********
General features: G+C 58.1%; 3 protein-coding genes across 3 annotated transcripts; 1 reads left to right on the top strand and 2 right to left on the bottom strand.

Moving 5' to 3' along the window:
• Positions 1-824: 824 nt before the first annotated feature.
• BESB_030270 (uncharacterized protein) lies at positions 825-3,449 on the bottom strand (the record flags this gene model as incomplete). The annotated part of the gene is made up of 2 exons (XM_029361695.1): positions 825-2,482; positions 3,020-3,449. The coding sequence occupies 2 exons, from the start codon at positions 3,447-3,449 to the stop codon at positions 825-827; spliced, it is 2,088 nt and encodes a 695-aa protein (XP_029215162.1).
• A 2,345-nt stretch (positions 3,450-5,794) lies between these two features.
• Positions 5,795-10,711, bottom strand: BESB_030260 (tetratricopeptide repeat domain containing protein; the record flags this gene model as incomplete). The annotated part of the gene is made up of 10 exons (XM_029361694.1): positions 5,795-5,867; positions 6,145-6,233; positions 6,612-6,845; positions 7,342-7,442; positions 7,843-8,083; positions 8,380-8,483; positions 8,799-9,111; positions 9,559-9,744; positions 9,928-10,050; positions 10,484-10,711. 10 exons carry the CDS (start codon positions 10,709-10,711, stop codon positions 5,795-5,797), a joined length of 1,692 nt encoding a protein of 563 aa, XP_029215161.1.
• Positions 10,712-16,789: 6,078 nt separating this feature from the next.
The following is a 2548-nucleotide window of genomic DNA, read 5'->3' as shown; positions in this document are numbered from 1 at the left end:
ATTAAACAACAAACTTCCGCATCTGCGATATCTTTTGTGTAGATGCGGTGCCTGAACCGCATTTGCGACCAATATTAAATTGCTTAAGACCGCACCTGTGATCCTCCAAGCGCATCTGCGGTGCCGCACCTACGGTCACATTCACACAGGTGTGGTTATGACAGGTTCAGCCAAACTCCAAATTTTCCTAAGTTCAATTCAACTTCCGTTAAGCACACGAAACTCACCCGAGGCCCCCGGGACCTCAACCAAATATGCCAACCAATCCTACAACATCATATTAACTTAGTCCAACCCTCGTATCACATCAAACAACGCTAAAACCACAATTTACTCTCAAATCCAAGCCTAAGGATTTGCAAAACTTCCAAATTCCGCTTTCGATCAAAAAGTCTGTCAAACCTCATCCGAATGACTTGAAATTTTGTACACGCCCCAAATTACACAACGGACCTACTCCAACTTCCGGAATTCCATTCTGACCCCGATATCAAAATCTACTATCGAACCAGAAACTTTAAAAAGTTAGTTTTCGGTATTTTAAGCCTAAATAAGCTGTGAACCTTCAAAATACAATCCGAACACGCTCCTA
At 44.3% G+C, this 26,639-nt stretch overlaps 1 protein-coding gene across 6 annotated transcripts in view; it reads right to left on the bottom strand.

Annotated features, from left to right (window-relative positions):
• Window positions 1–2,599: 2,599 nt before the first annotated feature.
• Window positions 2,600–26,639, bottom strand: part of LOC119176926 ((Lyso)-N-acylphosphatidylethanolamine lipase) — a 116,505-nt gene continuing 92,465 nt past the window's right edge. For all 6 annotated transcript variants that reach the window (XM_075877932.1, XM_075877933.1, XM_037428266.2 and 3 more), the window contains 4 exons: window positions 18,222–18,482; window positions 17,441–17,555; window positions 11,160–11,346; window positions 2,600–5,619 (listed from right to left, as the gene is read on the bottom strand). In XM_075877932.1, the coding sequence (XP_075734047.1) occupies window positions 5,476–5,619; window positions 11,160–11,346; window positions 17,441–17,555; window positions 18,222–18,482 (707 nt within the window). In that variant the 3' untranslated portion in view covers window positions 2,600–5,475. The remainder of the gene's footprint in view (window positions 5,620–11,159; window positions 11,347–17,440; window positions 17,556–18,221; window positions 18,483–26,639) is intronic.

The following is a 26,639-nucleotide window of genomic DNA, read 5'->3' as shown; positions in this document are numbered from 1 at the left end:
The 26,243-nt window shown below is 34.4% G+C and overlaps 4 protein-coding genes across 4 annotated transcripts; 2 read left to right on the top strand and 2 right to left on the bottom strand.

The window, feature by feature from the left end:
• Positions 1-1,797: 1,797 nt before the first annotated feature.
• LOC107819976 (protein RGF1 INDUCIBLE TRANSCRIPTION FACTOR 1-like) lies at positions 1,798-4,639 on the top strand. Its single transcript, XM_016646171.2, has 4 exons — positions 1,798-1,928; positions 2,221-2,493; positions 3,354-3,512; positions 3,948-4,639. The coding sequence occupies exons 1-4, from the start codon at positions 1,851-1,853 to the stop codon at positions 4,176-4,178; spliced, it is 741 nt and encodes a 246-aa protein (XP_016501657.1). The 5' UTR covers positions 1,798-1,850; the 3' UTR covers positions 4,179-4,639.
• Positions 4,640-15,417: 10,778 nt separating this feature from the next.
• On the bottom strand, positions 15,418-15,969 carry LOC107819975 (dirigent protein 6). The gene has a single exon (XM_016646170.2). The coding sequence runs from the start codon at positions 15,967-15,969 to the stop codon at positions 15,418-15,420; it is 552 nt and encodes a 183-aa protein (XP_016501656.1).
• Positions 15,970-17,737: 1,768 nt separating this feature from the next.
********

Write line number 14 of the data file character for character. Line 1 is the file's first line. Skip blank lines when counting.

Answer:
The following is a 26,639-nucleotide window of genomic DNA, read 5'->3' as shown; positions in this document are numbered from 1 at the left end: